Results for 'Carolyn J. Dean'

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  1. The Oxford Handbook of Metaphysics.Michael J. Loux & Dean W. Zimmerman (eds.) - 2003 - Oxford University Press.
    The Oxford Handbook of Metaphysics offers the most authoritative and compelling guide to this diverse and fertile field of philosophy. Twenty-four of the world's most distinguished specialists provide brand-new essays about 'what there is': what kinds of things there are, and what relations hold among entities falling under various categories. They give the latest word on such topics as identity, modality, time, causation, persons and minds, freedom, and vagueness. The Handbook's unrivaled breadth and depth make it the definitive reference work (...)
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  2. Finding Our Way Through Phenotypes.Andrew R. Deans, Suzanna E. Lewis, Eva Huala, Salvatore S. Anzaldo, Michael Ashburner, James P. Balhoff, David C. Blackburn, Judith A. Blake, J. Gordon Burleigh, Bruno Chanet, Laurel D. Cooper, Mélanie Courtot, Sándor Csösz, Hong Cui, Barry Smith & Others - 2015 - PLoS Biol 13 (1):e1002033.
    Despite a large and multifaceted effort to understand the vast landscape of phenotypic data, their current form inhibits productive data analysis. The lack of a community-wide, consensus-based, human- and machine-interpretable language for describing phenotypes and their genomic and environmental contexts is perhaps the most pressing scientific bottleneck to integration across many key fields in biology, including genomics, systems biology, development, medicine, evolution, ecology, and systematics. Here we survey the current phenomics landscape, including data resources and handling, and the progress that (...)
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  3. Counterfactuals of Freedom and the Luck Objection to Libertarianism.Robert J. Hartman - 2017 - Journal of Philosophical Research 42 (1):301-312.
    Peter van Inwagen famously offers a version of the luck objection to libertarianism called the ‘Rollback Argument.’ It involves a thought experiment in which God repeatedly rolls time backward to provide an agent with many opportunities to act in the same circumstance. Because the agent has the kind of freedom that affords her alternative possibilities at the moment of choice, she performs different actions in some of these opportunities. The upshot is that whichever action she performs in the actual-sequence is (...)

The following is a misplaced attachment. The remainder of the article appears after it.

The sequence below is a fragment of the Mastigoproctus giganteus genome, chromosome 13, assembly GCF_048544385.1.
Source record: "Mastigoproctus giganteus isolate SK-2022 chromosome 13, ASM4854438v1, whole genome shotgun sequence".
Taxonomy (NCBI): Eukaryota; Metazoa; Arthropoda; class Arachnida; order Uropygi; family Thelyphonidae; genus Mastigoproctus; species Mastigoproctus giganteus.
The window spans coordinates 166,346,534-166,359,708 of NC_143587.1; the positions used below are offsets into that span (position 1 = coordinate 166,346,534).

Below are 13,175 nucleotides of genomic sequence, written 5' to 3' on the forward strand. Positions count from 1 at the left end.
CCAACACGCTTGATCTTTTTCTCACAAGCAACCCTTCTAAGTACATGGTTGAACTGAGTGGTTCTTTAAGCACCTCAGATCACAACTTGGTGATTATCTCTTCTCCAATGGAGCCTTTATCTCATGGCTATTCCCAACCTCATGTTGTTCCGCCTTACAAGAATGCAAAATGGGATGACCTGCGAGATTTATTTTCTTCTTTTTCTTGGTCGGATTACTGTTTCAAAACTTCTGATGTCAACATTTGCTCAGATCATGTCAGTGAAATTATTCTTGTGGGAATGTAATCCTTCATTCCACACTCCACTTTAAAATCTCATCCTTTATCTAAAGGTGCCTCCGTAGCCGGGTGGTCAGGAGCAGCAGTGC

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  4. CASTANEDA, Hector-Neri (1924–1991).William J. Rapaport - 2005 - In John R. Shook (ed.), The Dictionary of Modern American Philosophers, 1860-1960. Thoemmes Press.
    H´ector-Neri Casta˜neda-Calder´on (December 13, 1924–September 7, 1991) was born in San Vicente Zacapa, Guatemala. He attended the Normal School for Boys in Guatemala City, later called the Military Normal School for Boys, from which he was expelled for refusing to fight a bully; the dramatic story, worthy of being filmed, is told in the “De Re” section of his autobiography, “Self-Profile” (1986). He then attended a normal school in Costa Rica, followed by studies in philosophy at the University of San (...)
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  5. The Role of Administrative Procedures and Regulations in Enhancing the Performance of The Educational Institutions - The Islamic University in Gaza is A Model.Ashraf A. M. Salama, Youssef M. Abu Amuna, Mazen J. Al Shobaki & Samy S. Abu-Naser - 2018 - International Journal of Academic Multidisciplinary Research (IJAMR) 2 (2):14-27.
    The study aimed to identify the role of administrative procedures and systems in enhancing the performance of the educational institutions in the Islamic University in Gaza. To achieve the research objectives, the researchers used the analytical descriptive approach to collect information. The researchers used the questionnaire distributed to three categories of employees at the Islamic University (senior management, faculty members, their assistants and members of the administrative board). A random sample of 314 employees was selected and 276 questionnaires were retrieved (...)
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  6. Persons: Human and Divine.Daniel J. Hill & Greg Welty - 2009 - Ars Disputandi 9:1566-5399.
    This is a book review of Peter van Inwagen and Dean Zimmerman (eds.), Persons: Human and Divine (Oxford: Oxford Univ. Press, 2007).
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  7. Proposed Model for Learning Organization as an Entry to Organizational Excellence From the Standpoint of Teaching Staff in Palestinian Higher Educational Institutions in Gaza Strip.Amal A. Al Hila, Mazen J. Al Shobaki, Samy S. Abu-Naser & Youssef M. Abu Amuna - 2017 - International Journal of Education and Learning 6 (1):1-26.